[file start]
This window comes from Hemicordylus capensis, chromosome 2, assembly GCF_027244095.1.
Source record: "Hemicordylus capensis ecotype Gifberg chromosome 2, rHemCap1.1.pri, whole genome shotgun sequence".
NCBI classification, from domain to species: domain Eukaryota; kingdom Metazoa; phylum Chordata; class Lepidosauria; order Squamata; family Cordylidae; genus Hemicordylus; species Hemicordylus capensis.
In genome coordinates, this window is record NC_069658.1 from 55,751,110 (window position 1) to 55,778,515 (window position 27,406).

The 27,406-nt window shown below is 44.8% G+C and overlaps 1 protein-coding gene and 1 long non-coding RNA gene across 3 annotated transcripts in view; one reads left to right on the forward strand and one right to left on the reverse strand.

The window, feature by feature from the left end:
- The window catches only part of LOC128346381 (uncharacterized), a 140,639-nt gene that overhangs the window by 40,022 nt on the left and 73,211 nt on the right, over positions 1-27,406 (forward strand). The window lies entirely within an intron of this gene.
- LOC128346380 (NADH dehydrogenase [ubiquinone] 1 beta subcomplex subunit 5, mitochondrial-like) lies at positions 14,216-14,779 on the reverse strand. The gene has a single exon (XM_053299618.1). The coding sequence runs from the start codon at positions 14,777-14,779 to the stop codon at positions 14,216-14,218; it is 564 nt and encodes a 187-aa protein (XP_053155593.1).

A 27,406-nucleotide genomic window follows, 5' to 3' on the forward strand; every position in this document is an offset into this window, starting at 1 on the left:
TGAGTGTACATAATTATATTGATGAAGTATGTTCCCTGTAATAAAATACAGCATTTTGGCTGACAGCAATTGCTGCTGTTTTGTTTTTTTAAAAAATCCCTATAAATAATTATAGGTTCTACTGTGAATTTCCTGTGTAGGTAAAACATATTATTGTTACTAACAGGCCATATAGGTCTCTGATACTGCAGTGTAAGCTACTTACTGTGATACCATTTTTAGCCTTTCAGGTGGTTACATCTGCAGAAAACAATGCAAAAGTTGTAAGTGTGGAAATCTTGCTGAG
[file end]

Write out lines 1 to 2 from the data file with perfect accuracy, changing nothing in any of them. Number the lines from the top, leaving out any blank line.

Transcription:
This window comes from Hemicordylus capensis, chromosome 2, assembly GCF_027244095.1.
Source record: "Hemicordylus capensis ecotype Gifberg chromosome 2, rHemCap1.1.pri, whole genome shotgun sequence".